Federal officials on Tuesday discussed opportunities both now and in the long term for improving the recruitment and retention of highly skilled federal workers, providing professional development and helping them achieve career goals.
At an Office of Personnel Management event hosted by Government Executive Media Group’s custom publishing arm, Studio 2G, personnel officials from OPM and the Office of Management and Budget discussed a variety of issues broached in President Trump’s management agenda, from the hiring process and workforce planning to employee engagement and reskilling.
“Obviously there’s a tremendous amount of interest in how to address hiring, and part of it is to make sure agencies know what is available to them today,” said Mark Reinhold, OPM’s associate director for employee services. “There are dozens of hiring authorities out there, and some are used more and others are used less, and some not at all. Beyond that, there’s great interest at OPM and under Director Dr. Jeff Pon and within the administration and on Capitol Hill to look at civil service modernization.”
Dustin Brown, the deputy assistant director for performance and personnel management at OMB, also stressed that improving the hiring process to attract top talent requires pairing immediate administrative changes with long-term projects.
“I was discouraged by a statistic that said only 42 percent of federal workers believe their work unit can recruit people with the right skills,” Brown said. “We need to understand what’s driving that and put better focus on proactive recruitment and other measures to make sure we’re competitive in attracting top talent . . . [To sell people on public service], we need to start with the mission, because that’s what really excites people about working for the federal government. It’s about being more articulate [in job postings] about the impact of the federal government’s mission on citizens, the economy and the environment.”
A major priority of the Trump administration in its first year has been developing reorganization plans for federal agencies, and with them an overall realignment of the federal workforce. Steve Goodrich, president and CEO of the Center for Organizational Excellence, stressed that agencies should be continually helping employees to develop new skills to keep up with the government’s evolving workforce needs.
“They need to empower the workforce themselves to look for opportunities, to have conversations with their boss or others about reskilling,” Goodrich said. “I think that when [OPM’s planned] employee digital record is up and running, one of the tools could be for career management, where you can see what it takes to become a [specific job title], to get to this salary level, and then they can start mapping that out for themselves.”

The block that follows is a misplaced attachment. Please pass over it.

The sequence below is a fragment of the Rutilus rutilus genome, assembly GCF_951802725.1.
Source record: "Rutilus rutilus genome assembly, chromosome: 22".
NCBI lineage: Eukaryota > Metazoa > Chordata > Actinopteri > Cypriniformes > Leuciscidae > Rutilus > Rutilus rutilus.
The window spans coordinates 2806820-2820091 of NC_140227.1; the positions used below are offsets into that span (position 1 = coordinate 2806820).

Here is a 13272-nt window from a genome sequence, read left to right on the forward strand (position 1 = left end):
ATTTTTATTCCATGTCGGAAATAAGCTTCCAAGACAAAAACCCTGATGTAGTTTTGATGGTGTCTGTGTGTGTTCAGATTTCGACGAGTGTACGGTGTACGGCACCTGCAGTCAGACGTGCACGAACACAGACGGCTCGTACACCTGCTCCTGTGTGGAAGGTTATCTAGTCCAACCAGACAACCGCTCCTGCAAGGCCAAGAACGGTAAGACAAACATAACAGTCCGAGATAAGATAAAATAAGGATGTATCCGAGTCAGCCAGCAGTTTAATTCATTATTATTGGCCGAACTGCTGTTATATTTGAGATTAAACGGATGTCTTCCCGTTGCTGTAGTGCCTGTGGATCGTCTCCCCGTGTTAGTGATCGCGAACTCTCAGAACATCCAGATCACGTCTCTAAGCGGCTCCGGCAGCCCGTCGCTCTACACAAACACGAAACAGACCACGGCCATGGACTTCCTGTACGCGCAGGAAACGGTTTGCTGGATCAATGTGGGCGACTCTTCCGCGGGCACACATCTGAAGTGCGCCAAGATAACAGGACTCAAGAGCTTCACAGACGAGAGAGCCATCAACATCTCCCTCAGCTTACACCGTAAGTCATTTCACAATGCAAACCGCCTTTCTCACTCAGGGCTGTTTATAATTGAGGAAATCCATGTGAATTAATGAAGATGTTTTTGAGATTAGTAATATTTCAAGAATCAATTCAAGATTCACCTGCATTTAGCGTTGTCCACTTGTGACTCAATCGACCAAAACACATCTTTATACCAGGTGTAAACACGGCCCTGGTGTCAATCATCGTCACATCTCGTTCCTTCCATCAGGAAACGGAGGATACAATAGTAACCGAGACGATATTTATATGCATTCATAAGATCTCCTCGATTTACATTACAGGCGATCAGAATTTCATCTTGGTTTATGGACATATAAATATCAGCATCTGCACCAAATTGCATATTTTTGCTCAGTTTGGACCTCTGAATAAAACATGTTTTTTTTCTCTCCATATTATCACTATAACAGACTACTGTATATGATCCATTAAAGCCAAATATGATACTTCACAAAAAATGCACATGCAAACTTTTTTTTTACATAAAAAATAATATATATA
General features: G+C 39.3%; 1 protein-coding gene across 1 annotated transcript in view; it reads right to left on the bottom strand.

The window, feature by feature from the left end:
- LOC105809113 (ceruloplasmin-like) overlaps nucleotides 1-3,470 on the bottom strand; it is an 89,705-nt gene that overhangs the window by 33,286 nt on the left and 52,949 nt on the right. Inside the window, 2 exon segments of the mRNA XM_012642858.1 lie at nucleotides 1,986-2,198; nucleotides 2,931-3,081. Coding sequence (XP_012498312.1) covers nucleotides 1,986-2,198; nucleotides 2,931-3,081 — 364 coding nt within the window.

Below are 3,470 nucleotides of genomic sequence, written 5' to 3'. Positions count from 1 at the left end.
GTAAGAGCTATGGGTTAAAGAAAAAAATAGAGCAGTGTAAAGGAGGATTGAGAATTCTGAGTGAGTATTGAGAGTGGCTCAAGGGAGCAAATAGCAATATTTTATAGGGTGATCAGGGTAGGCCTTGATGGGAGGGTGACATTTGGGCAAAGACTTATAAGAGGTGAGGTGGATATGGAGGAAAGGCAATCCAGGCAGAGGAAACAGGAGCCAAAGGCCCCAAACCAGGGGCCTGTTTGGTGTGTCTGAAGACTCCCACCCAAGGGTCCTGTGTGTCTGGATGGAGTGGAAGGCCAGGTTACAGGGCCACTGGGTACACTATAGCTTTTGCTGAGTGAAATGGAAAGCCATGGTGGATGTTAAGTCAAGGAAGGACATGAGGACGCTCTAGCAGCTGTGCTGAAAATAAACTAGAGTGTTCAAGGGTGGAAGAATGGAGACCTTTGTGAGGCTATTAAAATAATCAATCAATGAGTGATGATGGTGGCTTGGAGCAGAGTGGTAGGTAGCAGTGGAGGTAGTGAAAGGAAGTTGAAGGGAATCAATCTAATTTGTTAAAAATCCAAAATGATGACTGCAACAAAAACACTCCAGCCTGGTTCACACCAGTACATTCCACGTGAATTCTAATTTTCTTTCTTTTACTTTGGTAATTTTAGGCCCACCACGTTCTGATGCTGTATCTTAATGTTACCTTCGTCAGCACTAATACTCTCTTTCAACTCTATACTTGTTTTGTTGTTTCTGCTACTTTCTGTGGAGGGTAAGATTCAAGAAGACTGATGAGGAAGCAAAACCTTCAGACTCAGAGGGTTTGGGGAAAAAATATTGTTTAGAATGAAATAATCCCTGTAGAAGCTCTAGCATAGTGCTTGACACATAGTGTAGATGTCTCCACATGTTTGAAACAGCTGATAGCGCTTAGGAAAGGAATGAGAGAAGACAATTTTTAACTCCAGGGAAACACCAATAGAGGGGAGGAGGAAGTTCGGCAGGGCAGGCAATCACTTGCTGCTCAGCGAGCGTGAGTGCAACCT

Reinhold said that, as with hiring authorities and recruitment and retention incentives, agencies must do a better job of using and promoting tools that are already at their disposal.
“Most agencies have online learning management systems where employees can access online courses and other resources,” he said. “But what we find is they aren’t always used as robustly as you would hope. In addition, there are other opportunities like federal academic alliances that OPM has with a number of colleges and universities that provide federal workers, their spouses and dependents access to college and degree training at reduced expense.”
The officials all had lofty goals for the planned employee digital record, which they said could make it easier for feds to transfer to new jobs within or across agencies, and could help agencies plan for the future. OPM has committed to begin development of the project by 2019.
“Candidly, HR lags compared to IT, financial management and procurement [in benchmark employee surveys],” Brown said. “We need to be honest about that and take proactive steps to begin to address that. We need to put more tools in the hands of our HR workforce, including automating part of the process that allows them to move up to being more of a strategic partner.”
Reinhold said the concept of a centralized database of feds and their skillsets could be used to better coordinate response to unforeseen incidents like natural disasters.
“Every time we have a natural disaster or an emergency, we ask, ‘Do we have people in government to deploy to help with this?’” he said. “Whether it’s a language skill or something like that, there’s currently no central place to find out which employees have that. This is an area with great potential to use as a way to deploy skills on a contingent and ad hoc basis way into the future.”